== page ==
Deans Dino Blog

2023 Season Wrap Up

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2023 Season Wrap Up

As we move into winter we find ourselves winding down from another fish filled season and we would like to take a moment and reflect on the memories and stories of the 2023 fishing season. It is these stories that drives our passion and makes our job so rewarding. We feel privileged and blessed to be able to be a part of them and share in the inevitable excitement that they foster.

The greatest perk to our labor is getting to sharing our passion with likeminded people. That chance to see someone’s goals fulfilled first hand is almost as addicting as fishing itself. Hearing everyone in the boat gasp as they watch a giant sturgeon launch out of the water for the first time… Seeing that wide eyed expression as the line goes taught for the first time on a salmon… basking and sharing in the glory of the capture… and sometimes the escape, all the while surrounded by the majesty of mother nature is an incredible reward. This is something that will never get old… and again we would like to Thank You for visiting in 2023 and hope that you spread the word and come see us again!

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Many firsts and incredible memories were had this year but before we dive into that we would like to wish you and yours a Fished filled New Year!! From our office staff… Leanne, Alyssa, Dean and Rick… and the rest of the Great River Fishing Team… We truly hope you have a Safe, Healthy and Happy New Year! Here’s to the good times had and looking forward to making more in 2024.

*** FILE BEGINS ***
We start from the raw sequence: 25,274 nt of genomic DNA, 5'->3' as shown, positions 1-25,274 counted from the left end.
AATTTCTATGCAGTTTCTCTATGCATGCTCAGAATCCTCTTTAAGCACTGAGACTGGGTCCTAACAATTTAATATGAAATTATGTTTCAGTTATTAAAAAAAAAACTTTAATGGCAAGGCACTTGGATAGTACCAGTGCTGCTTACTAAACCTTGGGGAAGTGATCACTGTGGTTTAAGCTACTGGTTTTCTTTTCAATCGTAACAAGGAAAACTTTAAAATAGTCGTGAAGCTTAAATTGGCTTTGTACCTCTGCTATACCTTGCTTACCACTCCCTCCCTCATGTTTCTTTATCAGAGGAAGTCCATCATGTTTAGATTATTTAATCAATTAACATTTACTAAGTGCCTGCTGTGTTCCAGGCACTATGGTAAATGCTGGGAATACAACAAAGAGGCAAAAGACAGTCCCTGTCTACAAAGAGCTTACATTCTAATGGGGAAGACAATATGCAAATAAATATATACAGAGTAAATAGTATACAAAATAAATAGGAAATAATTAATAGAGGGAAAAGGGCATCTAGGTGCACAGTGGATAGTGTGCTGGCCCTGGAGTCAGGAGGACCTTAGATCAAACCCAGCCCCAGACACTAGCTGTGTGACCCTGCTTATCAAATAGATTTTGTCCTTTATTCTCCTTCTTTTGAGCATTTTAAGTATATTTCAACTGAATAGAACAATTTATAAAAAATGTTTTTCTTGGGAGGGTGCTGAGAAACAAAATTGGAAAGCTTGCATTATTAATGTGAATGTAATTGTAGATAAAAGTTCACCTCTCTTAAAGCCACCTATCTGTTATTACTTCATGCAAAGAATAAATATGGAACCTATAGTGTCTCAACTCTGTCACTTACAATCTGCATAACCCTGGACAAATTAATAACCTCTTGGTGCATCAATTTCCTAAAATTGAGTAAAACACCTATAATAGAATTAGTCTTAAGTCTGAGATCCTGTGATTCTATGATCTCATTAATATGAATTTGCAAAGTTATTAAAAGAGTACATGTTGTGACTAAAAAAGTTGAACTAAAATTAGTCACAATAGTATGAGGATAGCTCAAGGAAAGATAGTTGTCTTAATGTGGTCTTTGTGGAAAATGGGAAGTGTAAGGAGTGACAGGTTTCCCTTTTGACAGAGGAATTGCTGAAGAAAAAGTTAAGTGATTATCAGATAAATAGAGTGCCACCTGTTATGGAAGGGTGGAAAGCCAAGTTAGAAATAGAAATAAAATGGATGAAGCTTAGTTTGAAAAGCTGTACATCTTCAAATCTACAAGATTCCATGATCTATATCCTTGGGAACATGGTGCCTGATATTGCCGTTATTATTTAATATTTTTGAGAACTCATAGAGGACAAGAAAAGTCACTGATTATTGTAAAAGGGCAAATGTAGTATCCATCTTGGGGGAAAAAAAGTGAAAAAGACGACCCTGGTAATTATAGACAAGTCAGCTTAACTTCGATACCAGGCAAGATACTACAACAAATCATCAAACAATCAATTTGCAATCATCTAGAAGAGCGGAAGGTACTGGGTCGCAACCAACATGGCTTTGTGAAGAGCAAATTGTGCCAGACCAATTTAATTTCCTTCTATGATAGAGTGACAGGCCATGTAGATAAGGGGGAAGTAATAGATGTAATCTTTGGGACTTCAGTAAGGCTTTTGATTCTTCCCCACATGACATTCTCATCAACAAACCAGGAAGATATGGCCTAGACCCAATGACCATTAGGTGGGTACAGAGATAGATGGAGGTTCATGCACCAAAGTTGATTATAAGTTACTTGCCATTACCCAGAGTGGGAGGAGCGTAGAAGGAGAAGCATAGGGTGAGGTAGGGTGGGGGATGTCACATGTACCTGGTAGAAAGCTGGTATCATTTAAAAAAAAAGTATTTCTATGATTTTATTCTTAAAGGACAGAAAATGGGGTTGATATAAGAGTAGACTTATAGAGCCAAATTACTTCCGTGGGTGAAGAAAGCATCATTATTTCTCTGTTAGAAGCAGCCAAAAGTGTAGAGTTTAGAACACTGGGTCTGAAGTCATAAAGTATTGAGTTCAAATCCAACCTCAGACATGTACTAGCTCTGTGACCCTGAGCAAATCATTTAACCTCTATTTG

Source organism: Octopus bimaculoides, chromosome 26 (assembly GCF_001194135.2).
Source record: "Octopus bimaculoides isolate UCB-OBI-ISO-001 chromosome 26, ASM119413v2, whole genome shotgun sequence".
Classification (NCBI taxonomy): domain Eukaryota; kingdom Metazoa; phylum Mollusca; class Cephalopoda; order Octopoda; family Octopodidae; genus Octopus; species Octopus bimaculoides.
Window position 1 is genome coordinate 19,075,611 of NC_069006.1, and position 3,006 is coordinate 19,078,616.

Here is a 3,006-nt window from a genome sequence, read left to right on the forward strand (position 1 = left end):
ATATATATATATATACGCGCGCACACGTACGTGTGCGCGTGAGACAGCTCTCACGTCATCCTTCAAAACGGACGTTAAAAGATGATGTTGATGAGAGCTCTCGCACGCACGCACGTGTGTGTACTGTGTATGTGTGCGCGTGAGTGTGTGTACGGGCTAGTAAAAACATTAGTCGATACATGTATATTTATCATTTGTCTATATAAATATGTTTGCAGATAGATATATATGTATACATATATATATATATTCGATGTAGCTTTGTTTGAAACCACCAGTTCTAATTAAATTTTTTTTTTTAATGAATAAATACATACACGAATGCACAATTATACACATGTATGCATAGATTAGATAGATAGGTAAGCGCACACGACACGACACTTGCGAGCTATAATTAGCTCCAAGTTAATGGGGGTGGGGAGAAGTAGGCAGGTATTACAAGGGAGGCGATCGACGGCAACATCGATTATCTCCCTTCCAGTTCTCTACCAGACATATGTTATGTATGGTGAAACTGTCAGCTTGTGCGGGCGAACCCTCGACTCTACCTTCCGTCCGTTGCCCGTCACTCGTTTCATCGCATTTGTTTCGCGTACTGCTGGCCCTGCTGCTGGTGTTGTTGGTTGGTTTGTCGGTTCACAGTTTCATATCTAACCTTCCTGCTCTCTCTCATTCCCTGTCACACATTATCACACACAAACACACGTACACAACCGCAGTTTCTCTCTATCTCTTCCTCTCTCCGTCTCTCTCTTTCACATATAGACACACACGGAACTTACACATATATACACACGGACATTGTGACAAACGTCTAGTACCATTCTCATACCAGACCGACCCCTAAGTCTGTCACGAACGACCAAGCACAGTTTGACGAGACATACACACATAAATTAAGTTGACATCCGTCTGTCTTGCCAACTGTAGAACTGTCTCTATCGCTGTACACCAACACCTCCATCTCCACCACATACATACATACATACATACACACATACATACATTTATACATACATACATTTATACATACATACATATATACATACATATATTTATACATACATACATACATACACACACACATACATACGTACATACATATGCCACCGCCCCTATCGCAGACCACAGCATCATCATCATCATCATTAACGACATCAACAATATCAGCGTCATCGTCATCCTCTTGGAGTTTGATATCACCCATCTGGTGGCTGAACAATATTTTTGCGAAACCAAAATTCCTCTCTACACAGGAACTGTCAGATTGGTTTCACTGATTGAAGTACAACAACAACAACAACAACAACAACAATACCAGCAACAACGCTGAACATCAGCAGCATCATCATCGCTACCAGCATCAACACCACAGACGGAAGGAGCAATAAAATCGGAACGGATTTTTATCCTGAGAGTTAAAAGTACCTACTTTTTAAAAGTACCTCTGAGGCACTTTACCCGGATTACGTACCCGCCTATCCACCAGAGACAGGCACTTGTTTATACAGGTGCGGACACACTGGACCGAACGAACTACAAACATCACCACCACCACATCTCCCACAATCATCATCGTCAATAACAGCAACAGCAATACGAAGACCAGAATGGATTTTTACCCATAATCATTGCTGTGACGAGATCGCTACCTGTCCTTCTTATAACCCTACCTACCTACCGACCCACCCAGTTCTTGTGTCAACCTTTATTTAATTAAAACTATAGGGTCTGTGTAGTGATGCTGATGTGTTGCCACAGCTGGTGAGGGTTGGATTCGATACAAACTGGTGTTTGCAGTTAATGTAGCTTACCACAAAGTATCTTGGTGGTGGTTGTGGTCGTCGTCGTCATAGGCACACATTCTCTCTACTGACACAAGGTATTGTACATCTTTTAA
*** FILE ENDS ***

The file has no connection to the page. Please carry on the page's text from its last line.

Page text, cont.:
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The winter of 2023 started off with the lowest water conditions we had ever experienced, in fact this was the lowest water conditions ever recorded on the Fraser River. This trend would hold on for the entire season, what a far cry from the last few years were the levels were some of the highest. These conditions led to some fantastic numbers of fish coming from traditional wintering holes as fish were very concentrated.


Late winter, prior to freshet, the Fishing in the lower reaches of the Fraser was phenomenal. Double digit numbers were the norm instead of the exception and it was not uncommon to see multiple double headers on the same day!! In fact triple headers were commonplace!! As the waters warmed through late March the big boy’s started searching out nutrients and we started seeing some true giants.

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Once again our earliest 10 foot plus sturgeon was landed and released towards the end of April in the Fraser Canyon. In fact the average size this year was very impressive with a plethora of 7 to 9 footers coming to hand on a daily basis.

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With the low water conditions freshet was very easy and we did not experience the typical late May through June floods that make for tougher fishing conditions. The waters rose slowly and crested early in June peaking at just over 7 meters and then quickly subside. This made for some fantastic early summer fishing conditions as the water dropped much earlier than normal and river debris was at a minimal. The fish were ultra-active and put up spectacular aerial fights.


The summer was a warm and pleasant one with slightly cooler temperature and the forest fires that “smoked” us out in years past were non-existent. Fishing remained good and then got very good as the much heralded pink salmon came in to the system through late August. Sturgeon flipped the switch at the end of August and started actively seeking out these delicious salmon.